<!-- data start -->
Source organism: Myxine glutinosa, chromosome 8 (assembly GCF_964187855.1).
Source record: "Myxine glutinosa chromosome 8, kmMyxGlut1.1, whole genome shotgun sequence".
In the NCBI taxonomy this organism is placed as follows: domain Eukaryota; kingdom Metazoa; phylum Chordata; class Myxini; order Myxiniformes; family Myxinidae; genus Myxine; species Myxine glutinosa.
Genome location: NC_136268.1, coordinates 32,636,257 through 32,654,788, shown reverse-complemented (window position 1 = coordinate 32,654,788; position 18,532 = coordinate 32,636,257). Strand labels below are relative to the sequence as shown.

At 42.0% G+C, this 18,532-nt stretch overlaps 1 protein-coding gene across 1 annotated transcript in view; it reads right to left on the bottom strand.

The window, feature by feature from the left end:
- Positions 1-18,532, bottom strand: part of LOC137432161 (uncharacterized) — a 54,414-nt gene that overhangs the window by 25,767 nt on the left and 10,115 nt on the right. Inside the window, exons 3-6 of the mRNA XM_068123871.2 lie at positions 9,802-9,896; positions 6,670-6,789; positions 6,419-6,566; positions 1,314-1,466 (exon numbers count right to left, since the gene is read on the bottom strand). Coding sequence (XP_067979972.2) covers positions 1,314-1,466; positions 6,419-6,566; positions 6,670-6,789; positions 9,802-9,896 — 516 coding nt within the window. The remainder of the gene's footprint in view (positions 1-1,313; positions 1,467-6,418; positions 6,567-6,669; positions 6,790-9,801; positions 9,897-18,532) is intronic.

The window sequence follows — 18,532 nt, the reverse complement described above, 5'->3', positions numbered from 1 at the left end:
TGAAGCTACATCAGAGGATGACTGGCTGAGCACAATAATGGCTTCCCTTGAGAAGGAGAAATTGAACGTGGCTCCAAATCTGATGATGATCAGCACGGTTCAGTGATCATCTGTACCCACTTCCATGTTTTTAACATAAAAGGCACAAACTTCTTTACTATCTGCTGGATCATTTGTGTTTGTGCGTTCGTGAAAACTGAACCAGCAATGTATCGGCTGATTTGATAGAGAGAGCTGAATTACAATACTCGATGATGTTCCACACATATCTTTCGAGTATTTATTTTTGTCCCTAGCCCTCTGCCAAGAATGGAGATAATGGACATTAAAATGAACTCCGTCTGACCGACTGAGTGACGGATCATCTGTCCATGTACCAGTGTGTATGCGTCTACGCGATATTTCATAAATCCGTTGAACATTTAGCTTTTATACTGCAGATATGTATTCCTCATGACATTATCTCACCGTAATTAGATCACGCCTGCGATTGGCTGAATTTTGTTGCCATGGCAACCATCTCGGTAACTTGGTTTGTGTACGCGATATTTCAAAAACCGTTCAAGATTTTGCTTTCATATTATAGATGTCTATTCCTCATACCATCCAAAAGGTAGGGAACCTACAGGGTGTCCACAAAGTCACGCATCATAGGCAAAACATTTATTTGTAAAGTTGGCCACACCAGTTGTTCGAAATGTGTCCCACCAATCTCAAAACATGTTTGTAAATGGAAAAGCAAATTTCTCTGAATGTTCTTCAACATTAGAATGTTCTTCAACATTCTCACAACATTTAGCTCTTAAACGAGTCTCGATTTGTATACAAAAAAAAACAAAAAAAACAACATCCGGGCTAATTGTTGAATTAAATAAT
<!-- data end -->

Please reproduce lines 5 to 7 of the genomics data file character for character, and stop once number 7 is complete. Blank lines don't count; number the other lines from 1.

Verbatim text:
At 42.0% G+C, this 18,532-nt stretch overlaps 1 protein-coding gene across 1 annotated transcript in view; it reads right to left on the bottom strand.

The window, feature by feature from the left end:
- Positions 1-18,532, bottom strand: part of LOC137432161 (uncharacterized) — a 54,414-nt gene that overhangs the window by 25,767 nt on the left and 10,115 nt on the right. Inside the window, exons 3-6 of the mRNA XM_068123871.2 lie at positions 9,802-9,896; positions 6,670-6,789; positions 6,419-6,566; positions 1,314-1,466 (exon numbers count right to left, since the gene is read on the bottom strand). Coding sequence (XP_067979972.2) covers positions 1,314-1,466; positions 6,419-6,566; positions 6,670-6,789; positions 9,802-9,896 — 516 coding nt within the window. The remainder of the gene's footprint in view (positions 1-1,313; positions 1,467-6,418; positions 6,567-6,669; positions 6,790-9,801; positions 9,897-18,532) is intronic.